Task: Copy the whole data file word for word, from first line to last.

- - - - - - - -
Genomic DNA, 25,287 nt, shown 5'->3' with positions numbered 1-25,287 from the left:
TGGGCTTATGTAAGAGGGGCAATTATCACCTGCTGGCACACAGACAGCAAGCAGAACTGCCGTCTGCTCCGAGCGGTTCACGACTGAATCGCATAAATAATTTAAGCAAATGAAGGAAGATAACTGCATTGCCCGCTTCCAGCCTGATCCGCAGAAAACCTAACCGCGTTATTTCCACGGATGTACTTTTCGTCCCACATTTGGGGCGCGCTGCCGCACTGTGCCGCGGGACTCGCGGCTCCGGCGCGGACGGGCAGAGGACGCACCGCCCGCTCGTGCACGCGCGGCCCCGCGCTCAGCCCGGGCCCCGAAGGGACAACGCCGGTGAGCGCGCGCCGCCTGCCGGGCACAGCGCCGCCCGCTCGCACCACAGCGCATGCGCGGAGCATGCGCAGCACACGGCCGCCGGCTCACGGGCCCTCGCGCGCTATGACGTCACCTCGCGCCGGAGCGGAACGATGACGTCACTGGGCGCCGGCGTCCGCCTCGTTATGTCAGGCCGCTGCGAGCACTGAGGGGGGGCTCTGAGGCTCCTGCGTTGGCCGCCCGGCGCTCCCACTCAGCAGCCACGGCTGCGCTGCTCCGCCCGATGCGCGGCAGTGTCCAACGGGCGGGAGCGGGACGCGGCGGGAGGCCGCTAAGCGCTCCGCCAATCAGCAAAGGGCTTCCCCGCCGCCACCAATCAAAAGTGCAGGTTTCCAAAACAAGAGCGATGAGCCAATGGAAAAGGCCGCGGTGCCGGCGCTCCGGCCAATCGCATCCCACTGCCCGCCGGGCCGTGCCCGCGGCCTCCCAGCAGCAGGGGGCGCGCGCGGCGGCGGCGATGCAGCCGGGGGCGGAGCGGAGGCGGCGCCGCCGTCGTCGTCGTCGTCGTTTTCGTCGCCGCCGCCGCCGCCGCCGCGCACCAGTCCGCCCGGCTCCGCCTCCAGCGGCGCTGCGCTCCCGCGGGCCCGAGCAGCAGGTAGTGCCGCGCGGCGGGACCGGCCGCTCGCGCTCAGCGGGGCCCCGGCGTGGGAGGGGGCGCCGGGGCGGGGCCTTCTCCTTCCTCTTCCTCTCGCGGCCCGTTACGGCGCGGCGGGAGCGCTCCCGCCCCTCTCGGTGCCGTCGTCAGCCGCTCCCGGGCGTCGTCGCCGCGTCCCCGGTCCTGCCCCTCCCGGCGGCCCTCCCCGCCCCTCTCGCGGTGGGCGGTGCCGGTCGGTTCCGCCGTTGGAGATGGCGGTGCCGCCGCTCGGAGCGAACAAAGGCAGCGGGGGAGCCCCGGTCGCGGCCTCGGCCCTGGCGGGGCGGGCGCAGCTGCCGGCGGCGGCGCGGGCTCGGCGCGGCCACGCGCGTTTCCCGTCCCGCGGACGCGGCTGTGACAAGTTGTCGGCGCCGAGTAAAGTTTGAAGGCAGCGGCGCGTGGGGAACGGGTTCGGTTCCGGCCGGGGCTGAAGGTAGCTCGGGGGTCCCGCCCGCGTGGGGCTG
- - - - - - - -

Genomic DNA, 25,287 nt, shown 5'->3' with positions numbered 1-25,287 from the left:
TGGGCTTATGTAAGAGGGGCAATTATCACCTGCTGGCACACAGACAGCAAGCAGAACTGCCGTCTGCTCCGAGCGGTTCACGACTGAATCGCATAAATAATTTAAGCAAATGAAGGAAGATAACTGCATTGCCCGCTTCCAGCCTGATCCGCAGAAAACCTAACCGCGTTATTTCCACGGATGTACTTTTCGTCCCACATTTGGGGCGCGCTGCCGCACTGTGCCGCGGGACTCGCGGCTCCGGCGCGGACGGGCAGAGGACGCACCGCCCGCTCGTGCACGCGCGGCCCCGCGCTCAGCCCGGGCCCCGAAGGGACAACGCCGGTGAGCGCGCGCCGCCTGCCGGGCACAGCGCCGCCCGCTCGCACCACAGCGCATGCGCGGAGCATGCGCAGCACACGGCCGCCGGCTCACGGGCCCTCGCGCGCTATGACGTCACCTCGCGCCGGAGCGGAACGATGACGTCACTGGGCGCCGGCGTCCGCCTCGTTATGTCAGGCCGCTGCGAGCACTGAGGGGGGGCTCTGAGGCTCCTGCGTTGGCCGCCCGGCGCTCCCACTCAGCAGCCACGGCTGCGCTGCTCCGCCCGATGCGCGGCAGTGTCCAACGGGCGGGAGCGGGACGCGGCGGGAGGCCGCTAAGCGCTCCGCCAATCAGCAAAGGGCTTCCCCGCCGCCACCAATCAAAAGTGCAGGTTTCCAAAACAAGAGCGATGAGCCAATGGAAAAGGCCGCGGTGCCGGCGCTCCGGCCAATCGCATCCCACTGCCCGCCGGGCCGTGCCCGCGGCCTCCCAGCAGCAGGGGGCGCGCGCGGCGGCGGCGATGCAGCCGGGGGCGGAGCGGAGGCGGCGCCGCCGTCGTCGTCGTCGTCGTTTTCGTCGCCGCCGCCGCCGCCGCCGCGCACCAGTCCGCCCGGCTCCGCCTCCAGCGGCGCTGCGCTCCCGCGGGCCCGAGCAGCAGGTAGTGCCGCGCGGCGGGACCGGCCGCTCGCGCTCAGCGGGGCCCCGGCGTGGGAGGGGGCGCCGGGGCGGGGCCTTCTCCTTCCTCTTCCTCTCGCGGCCCGTTACGGCGCGGCGGGAGCGCTCCCGCCCCTCTCGGTGCCGTCGTCAGCCGCTCCCGGGCGTCGTCGCCGCGTCCCCGGTCCTGCCCCTCCCGGCGGCCCTCCCCGCCCCTCTCGCGGTGGGCGGTGCCGGTCGGTTCCGCCGTTGGAGATGGCGGTGCCGCCGCTCGGAGCGAACAAAGGCAGCGGGGGAGCCCCGGTCGCGGCCTCGGCCCTGGCGGGGCGGGCGCAGCTGCCGGCGGCGGCGCGGGCTCGGCGCGGCCACGCGCGTTTCCCGTCCCGCGGACGCGGCTGTGACAAGTTGTCGGCGCCGAGTAAAGTTTGAAGGCAGCGGCGCGTGGGGAACGGGTTCGGTTCCGGCCGGGGCTGAAGGTAGCTCGGGGGTCCCGCCCGCGTGGGGCTG